Today, parents of children who just took their PSLE will find out if their applications of their choice of secondary schools would have been successful. Many students will, once again, be rejected and told that they are not good enough.$CUT$
Students are admitted or rejected by school administrations based on their aggregate PSLE scores. The Ministry of Education allows students to apply up to six schools in order of preference.
Because secondary schools are ranked, parents scramble to get their children into the “better” ones. Can they be blamed? The top schools are given more resources and students are fast-tracked to university programmes where they stand a better chance of getting state scholarships and better careers. The tragedy is that the practice breeds an elitist society.
This is the nub of the woes and failings of our education system – the insistence that pitting our children against one another will lead to the best and the brightest being identified and groomed for future use.
Such an archaic outlook and practice harms our children (see here) and does little to prepare our people for a future that will be radically different from the past. It is a future where creativity, resilience, and resourcefulness will be at a premium – not the ability to memorise and regurgitate textbook material.
If we don’t change – and change soon – towards a more enlightened approach in educating our children, Singapore will have to, as the PAP is leading us towards, depend more and more on foreigners to prop us up.
In the meantime, the vast majority of students are constantly told that they are not good enough. Doing this at a young age and maintaining it throughout one’s life blunts the ability and desire for intellectual growth and personal development.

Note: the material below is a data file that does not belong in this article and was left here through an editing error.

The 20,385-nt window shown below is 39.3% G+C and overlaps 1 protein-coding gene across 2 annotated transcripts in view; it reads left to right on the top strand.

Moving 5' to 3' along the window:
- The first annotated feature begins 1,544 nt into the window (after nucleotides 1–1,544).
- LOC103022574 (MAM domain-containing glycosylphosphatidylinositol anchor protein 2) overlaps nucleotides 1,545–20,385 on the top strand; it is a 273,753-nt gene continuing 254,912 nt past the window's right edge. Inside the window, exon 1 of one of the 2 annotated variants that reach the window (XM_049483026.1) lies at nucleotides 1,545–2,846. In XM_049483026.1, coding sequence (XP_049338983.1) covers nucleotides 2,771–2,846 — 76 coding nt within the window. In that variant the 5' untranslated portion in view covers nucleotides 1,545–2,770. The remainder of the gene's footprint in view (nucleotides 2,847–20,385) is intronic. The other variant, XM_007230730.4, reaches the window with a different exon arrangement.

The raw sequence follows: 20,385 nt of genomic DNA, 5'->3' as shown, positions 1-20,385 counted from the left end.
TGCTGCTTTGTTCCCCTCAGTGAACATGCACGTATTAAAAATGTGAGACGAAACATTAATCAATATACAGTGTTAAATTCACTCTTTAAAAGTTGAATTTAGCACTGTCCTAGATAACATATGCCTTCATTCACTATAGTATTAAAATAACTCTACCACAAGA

Singaporeans are constantly reminded that we don’t have natural resources. This is why it is such a travesty that our most important resource – the minds of our people – are so extravagantly wasted.
To arrest this problem and take our education system in a different direction, we highlight below a summary of some of the SDP’s initiatives. (The details can be read in our alternative policy paper, Educating for Creativity and Equality: An Agenda for Transformation.)
1. Scrap school ranking
Under the SDP education plan, students entering Secondary One will not be ranked according to their PSLE results (PSLE will be scrapped). All secondary schools will have equitable resources, facilities and quality teachers to provide first-rate education. The major consideration for secondary school entrance is geographical proximity of the school to the student’s residence.
2. Organise secondary schools according to strengths
Secondary schools will be grouped in clusters according to their geographical area. Each cluster will offer subjects that complement, rather than compete with, each other. These schools will be categorised based on teachers’ specialisation in the subjects they teach and their pedagogical approach. Students will be able to take subjects in other schools in their cluster. The schools will have greater autonomy in resource management and planning as well as the development of the curricula.
3. Reduce class size and upgrade teacher education
As with primary schools, the SDP advocates reduced class-sizes, from the present 40 to 20 students per class, for secondary schools. This will allow teachers to pay more attention to their pupils’ development. Teachers must also be well-versed in motivational skills and possess post-graduate degrees in education with a firm grounding in educational psychology.
These proposals, among others, will reform our education system and provide our children the type of education and quality of life they deserve.